When I wanted to say goodbye to a group of six students I had become fond of in Cortona, Italy this Spring, I immediately felt the urge to say it with food. There is a reason why people gather over food to celebrate or for that matter commiserate with each other.
Almost always when people want to connect they arrange a meal of some sort. It can be a lavish or intimate affair. There is something about food (and in my case, with a little wine) that allows strangers to become easier with each other, and old friends to become closer.
I remember when my mother died I found a piece of lamb she had been de-frosting to have for dinner possibly the next day. When the droves of people came to our house to pay their last respects all I wanted to do was hide away in the kitchen and cook. I wanted to feed people, while consoling myself, cutting with her knives, and stirring with her spoons. I used the lamb to make a rich, sumptuous stew, using fresh rosemary from her giant bush of it outside the kitchen door. The smell of the flavors wafted through the house, and as sad as people were, the smell gave them a modicum of happiness. As friends and relatives came into the kitchen to say goodbye, I told them about the lamb and everyone wanted a taste. The big pot of stew was never dished into bowls, but eaten spoonful by spoonful by everyone passing through.
When I wanted to say my farewells to six beautiful women who had studied at the school in Cortona for 3 months, I wanted to do it from my kitchen. I wanted to invite them to something special, a kind of meal that is usually a special occasion sort of moment, so I asked them to Brunch & Mimosas on our last Sunday.
We arranged for the ladies to provide the prosecco and blood oranges for the mimosa, and the food would be taken care of by me. It was the end of the semester, and our time in Cortona was coming to a close, so I was up to my eyes with all sorts of other things. When the Saturday before the brunch descended upon me, the last thing I wanted to do was trek around town with my grocery bags to shop for dozens of eggs and a multitude of fillings for frittatas!
Anything that is worthwhile requires an effort, demands work. There would be no such thing as appreciation if that were not the case. So the effort it took to pull myself together on Sunday in preparation for brunch was nothing compared to the genuine gratitude I received in return. When you say things like this out loud, it can sound trite and sentimental, but that doesn’t stop me from saying it. I am passed being stoic about my emotions when it comes to people I care about.
The girls arrived all dressed up and ready to squeeze oranges for their morning cocktails. They had been living for the past several months in a dormitory with a common kitchen, so it was a treat to be in a more homey place with someone like their mother in the kitchen cooking especially for them.
They sat around our big kitchen table with my two children (who had formed lovely friendships with them also), and, while I cooked and doled out triangular pieces of frittata, we all ate while enjoying our delicious prosecco-spiked orange juice. The chatter was warm and familiar, and I was very happy that over the past three months I had been giving the chance to meet new people and found friends among them.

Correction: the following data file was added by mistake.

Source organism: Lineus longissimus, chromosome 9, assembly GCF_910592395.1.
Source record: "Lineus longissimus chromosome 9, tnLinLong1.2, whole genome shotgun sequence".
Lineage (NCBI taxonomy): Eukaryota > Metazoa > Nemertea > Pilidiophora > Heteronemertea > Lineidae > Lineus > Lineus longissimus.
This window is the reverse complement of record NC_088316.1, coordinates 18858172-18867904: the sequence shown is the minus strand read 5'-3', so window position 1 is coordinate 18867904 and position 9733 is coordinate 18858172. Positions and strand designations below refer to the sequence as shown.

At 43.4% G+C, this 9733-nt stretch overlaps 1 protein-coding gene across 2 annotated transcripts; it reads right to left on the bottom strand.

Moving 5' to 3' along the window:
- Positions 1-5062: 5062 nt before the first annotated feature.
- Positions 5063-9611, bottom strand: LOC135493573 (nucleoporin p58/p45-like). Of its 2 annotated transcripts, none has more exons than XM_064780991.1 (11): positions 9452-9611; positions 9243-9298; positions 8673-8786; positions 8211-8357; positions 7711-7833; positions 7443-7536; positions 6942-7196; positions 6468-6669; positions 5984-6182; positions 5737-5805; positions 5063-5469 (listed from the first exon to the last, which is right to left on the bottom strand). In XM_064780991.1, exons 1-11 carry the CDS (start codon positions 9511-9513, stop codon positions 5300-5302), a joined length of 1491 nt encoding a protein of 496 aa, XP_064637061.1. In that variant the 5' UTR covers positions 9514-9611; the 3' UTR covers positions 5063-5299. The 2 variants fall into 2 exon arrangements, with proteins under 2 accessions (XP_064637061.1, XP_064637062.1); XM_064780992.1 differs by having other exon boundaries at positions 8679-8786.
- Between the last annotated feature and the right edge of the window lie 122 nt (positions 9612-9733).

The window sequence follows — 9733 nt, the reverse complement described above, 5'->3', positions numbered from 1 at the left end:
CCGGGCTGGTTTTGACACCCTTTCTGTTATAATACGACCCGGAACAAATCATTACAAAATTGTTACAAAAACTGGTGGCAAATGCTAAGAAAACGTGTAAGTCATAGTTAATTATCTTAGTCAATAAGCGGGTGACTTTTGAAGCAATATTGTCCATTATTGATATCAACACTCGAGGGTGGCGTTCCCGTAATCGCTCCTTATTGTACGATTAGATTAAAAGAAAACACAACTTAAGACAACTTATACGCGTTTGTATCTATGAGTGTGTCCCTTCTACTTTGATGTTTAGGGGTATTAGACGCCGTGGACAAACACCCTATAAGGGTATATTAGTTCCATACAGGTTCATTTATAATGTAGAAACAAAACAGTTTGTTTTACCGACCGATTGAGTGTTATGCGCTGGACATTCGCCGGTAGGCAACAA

I now am sitting here miles away from them, but wishing them well, and looking forward to keeping in touch. Thank you Thib, Arrington, Brittany, Natalie, Elizabeth and Ellen for the pleasure of your company at Sunday Brunch.
You will need: 24 large eggs, and some or all of the following toppings; 4 celery stalks with leaves, finely chopped, 3 yellow onions, finely diced, 2 carrots, cut into thing match sticks, 6 cups sliced white or crimini mushrooms, 2 zucchini, diced, 2 peppers (red or green or combo of both), diced, 1 lb bacon (1/2 kg), cut into pieces. Sea salt, freshly ground black pepper, cayenne pepper flakes (optional), grated strong cheese (optional), extra virgin olive oil for frying veggies and cooking eggs.
* These are just suggestions. feel free to add your favorite ingredients to the list*
1 – Prep all topping ingredients as instructed above before you begin.
2 – Crack eggs into a big bowl, adding 1 tsp salt, several grinds of pepper and 1/2 tsp cayenne pepper flakes into the bowl and whisk briskly for a minute or two, until well incorporated.
3 – Put saute pan on medium heat and add about 2 tbs of oil and add the onions. Cook until soft (about 10 minutes). Remove to a bowl and continue to fry all of the rest of the ingredients until cooked, placing in different little bowls as you proceed, (including the bacon). You will need to add more oil as needed.
4 – When everything is cooked, put an oven rack close to the grill and turn it on. Put clean saute pan on medium to high heat and add 1 tbs of oil. When the oil is hot add about 2 1/2 to 3 cups of the egg mixture to the pan and immediately sprinkle on the toppings of your choice. Try to distribute evenly.
5 – After about 3 minutes of undisturbed cooking (in other words; no touching the eggs with a spatula or spoons), place pan under the grill. Check after 1 minute, and when the top is beginning to turn a golden brown, and the sides pull away and become fluffy, remove the pan and slide the frittata onto a plate or wooden board. After 1 minutes it is ready to be cut into wedges and served.
Serve alone, with a green salad or potato wedges. Make sure you have condiments on hand such as hot sauce, sweet chilli sauce, tabasco, and salsa.